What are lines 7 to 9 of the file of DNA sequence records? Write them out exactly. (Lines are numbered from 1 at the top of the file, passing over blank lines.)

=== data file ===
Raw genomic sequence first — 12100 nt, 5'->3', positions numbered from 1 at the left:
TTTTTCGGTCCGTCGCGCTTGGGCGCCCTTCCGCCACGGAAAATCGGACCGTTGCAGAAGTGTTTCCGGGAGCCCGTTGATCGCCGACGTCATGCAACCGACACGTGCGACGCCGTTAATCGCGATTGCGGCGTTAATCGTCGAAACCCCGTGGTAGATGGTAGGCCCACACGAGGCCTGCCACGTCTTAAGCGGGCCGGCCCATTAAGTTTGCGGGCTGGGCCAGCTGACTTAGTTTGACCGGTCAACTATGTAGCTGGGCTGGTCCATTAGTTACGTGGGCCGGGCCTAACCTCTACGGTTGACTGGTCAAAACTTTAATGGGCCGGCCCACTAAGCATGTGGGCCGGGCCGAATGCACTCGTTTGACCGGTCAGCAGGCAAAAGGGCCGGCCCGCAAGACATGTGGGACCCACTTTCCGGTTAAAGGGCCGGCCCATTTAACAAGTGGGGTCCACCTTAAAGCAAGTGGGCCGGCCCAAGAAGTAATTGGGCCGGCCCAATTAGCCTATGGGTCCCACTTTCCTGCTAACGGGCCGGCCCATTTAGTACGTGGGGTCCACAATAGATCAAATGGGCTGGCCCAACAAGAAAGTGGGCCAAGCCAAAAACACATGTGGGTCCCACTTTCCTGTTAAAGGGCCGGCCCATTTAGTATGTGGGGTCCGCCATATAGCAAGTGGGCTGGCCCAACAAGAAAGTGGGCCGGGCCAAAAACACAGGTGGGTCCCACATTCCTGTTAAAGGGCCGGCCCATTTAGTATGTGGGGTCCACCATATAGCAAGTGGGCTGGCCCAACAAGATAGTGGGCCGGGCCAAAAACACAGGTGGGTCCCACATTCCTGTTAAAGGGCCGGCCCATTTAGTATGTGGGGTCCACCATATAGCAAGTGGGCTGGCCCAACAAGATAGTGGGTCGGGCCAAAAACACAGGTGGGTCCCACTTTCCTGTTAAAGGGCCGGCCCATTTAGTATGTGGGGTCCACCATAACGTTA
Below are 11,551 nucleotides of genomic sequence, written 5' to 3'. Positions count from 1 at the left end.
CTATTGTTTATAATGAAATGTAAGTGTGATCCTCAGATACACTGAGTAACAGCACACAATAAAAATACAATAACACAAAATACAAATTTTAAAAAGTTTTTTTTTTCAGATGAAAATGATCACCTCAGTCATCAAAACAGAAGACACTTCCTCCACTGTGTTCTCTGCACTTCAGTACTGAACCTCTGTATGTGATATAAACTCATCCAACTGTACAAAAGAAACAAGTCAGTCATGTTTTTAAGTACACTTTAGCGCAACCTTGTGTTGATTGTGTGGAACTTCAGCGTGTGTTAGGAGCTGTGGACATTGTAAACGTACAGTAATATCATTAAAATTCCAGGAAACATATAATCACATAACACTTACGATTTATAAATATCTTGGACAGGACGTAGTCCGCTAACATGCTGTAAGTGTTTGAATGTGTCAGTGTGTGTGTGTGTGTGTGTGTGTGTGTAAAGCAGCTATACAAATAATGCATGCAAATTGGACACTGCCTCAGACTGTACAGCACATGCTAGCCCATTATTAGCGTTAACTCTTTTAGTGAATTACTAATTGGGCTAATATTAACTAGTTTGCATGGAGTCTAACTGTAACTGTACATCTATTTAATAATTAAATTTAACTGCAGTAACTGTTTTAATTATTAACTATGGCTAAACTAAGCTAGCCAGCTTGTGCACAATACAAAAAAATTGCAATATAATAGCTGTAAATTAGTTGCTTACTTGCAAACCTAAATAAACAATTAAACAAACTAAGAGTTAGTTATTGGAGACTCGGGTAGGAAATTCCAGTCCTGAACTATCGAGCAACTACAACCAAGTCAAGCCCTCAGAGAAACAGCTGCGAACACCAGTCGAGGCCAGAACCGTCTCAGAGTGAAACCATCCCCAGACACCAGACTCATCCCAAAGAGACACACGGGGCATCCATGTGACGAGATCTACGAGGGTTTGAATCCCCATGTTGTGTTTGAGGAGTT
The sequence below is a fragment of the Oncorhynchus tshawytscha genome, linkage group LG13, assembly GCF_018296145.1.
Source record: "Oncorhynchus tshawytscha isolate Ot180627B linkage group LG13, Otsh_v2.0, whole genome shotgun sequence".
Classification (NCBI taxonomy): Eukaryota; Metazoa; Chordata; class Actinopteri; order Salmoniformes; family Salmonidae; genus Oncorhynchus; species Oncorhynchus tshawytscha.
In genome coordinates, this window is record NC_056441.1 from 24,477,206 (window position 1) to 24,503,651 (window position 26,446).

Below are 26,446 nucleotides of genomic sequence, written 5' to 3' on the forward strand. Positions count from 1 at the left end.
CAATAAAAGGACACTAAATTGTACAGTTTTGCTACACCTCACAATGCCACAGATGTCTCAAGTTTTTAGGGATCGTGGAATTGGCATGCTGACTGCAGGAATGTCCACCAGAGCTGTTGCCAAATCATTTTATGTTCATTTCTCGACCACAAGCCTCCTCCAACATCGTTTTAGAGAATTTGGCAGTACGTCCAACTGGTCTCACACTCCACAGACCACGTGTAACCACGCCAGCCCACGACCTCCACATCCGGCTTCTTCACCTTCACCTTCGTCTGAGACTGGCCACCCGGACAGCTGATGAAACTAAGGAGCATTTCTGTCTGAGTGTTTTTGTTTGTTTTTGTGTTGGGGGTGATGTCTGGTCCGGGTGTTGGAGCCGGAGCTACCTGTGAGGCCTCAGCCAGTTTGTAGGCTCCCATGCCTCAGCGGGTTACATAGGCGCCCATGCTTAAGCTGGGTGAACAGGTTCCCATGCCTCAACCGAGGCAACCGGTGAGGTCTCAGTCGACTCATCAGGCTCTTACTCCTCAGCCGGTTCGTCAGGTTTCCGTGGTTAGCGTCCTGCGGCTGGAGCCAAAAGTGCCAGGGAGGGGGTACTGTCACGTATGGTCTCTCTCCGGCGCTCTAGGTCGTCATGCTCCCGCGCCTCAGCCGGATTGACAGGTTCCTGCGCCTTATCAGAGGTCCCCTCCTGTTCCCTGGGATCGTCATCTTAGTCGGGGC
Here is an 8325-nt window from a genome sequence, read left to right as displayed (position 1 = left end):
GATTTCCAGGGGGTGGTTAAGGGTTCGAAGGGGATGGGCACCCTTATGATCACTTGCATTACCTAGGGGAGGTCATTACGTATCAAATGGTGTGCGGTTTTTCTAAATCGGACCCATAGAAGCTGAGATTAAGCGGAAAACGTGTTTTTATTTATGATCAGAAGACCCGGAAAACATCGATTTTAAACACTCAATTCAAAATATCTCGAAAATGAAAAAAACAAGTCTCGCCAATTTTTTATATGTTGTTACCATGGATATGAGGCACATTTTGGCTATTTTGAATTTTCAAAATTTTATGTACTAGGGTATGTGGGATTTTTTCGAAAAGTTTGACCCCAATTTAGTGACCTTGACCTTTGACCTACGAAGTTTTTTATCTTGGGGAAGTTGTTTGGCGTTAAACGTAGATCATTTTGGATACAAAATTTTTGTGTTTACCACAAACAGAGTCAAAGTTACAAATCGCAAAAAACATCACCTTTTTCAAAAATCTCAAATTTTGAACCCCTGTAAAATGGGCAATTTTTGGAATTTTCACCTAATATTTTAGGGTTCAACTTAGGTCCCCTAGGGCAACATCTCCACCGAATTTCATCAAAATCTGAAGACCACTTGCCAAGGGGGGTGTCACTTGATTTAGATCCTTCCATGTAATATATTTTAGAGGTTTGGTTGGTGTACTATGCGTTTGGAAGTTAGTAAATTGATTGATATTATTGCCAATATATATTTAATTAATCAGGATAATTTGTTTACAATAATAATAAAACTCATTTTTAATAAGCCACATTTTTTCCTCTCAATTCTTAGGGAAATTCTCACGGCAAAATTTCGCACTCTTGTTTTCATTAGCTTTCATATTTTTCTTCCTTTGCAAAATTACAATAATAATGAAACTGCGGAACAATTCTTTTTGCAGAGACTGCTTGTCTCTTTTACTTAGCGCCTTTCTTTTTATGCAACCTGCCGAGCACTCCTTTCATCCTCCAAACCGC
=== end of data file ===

Classification (NCBI taxonomy): Eukaryota; Metazoa; Chordata; class Actinopteri; order Salmoniformes; family Salmonidae; genus Oncorhynchus; species Oncorhynchus tshawytscha.
In genome coordinates, this window is record NC_056441.1 from 24,477,206 (window position 1) to 24,503,651 (window position 26,446).

Below are 26,446 nucleotides of genomic sequence, written 5' to 3' on the forward strand. Positions count from 1 at the left end.